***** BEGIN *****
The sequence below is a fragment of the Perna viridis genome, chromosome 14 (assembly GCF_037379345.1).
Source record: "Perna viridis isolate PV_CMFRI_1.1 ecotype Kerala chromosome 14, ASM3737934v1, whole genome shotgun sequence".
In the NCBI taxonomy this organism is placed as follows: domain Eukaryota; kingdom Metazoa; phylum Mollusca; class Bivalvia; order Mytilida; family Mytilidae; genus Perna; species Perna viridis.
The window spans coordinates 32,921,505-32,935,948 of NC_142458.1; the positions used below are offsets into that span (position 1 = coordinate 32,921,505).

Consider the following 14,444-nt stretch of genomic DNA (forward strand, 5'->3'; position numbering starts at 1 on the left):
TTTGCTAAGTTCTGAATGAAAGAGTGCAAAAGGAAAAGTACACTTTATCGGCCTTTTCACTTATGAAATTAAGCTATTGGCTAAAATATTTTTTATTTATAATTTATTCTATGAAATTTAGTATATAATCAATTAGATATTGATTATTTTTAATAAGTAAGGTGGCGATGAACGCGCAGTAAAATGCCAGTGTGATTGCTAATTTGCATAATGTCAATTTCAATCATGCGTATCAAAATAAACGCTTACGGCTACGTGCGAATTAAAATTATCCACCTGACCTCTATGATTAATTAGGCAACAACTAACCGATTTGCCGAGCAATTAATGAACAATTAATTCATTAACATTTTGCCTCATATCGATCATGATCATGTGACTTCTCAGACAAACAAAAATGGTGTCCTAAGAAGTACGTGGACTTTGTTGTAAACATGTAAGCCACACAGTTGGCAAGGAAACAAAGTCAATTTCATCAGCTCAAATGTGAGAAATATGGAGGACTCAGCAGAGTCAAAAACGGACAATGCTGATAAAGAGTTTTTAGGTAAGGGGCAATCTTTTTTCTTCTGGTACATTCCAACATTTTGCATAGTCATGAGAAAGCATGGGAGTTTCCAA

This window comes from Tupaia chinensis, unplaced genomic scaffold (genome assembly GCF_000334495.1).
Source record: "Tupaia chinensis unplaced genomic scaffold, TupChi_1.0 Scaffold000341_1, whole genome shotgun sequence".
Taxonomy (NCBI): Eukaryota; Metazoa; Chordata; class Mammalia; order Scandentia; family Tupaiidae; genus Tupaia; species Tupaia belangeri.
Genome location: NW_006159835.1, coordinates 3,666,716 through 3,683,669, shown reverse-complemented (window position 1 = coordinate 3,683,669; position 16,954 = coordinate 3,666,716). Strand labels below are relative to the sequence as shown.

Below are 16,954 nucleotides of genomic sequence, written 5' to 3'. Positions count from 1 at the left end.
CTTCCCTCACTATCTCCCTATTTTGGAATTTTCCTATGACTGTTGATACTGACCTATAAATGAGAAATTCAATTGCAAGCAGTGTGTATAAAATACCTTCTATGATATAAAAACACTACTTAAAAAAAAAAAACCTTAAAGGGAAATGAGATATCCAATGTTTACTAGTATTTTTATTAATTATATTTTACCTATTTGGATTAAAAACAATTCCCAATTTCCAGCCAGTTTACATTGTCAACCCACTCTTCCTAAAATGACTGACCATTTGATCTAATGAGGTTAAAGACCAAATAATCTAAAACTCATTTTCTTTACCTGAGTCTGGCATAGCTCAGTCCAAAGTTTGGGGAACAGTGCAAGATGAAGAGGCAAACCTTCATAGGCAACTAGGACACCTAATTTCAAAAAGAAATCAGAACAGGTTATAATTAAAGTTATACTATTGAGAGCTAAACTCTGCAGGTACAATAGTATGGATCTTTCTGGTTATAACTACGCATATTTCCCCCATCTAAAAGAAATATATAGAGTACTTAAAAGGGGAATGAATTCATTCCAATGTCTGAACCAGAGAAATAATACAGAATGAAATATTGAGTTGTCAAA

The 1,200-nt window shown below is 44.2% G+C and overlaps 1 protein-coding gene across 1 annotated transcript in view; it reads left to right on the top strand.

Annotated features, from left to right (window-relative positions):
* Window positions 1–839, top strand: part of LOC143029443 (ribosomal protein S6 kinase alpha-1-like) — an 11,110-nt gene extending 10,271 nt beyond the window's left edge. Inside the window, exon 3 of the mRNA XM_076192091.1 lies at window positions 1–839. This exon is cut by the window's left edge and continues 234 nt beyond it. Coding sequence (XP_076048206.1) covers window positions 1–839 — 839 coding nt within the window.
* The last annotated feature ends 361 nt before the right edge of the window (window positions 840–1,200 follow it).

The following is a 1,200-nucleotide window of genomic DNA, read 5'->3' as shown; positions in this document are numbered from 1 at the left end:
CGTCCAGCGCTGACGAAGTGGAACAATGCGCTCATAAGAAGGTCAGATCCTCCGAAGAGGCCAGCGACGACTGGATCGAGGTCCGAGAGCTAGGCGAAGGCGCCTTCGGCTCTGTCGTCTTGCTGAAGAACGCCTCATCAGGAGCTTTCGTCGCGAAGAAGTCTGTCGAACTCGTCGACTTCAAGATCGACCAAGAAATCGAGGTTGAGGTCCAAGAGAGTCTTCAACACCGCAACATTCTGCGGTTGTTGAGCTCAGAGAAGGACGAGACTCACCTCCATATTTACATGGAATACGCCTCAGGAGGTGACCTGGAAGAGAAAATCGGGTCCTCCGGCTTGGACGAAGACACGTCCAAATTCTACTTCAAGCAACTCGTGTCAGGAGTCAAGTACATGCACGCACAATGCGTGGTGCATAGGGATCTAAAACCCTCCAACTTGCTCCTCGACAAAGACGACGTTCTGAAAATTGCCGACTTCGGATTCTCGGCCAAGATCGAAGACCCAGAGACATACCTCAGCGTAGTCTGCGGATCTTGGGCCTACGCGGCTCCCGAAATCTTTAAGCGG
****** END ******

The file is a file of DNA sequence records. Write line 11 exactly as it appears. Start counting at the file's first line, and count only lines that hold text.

Below are 16,954 nucleotides of genomic sequence, written 5' to 3'. Positions count from 1 at the left end.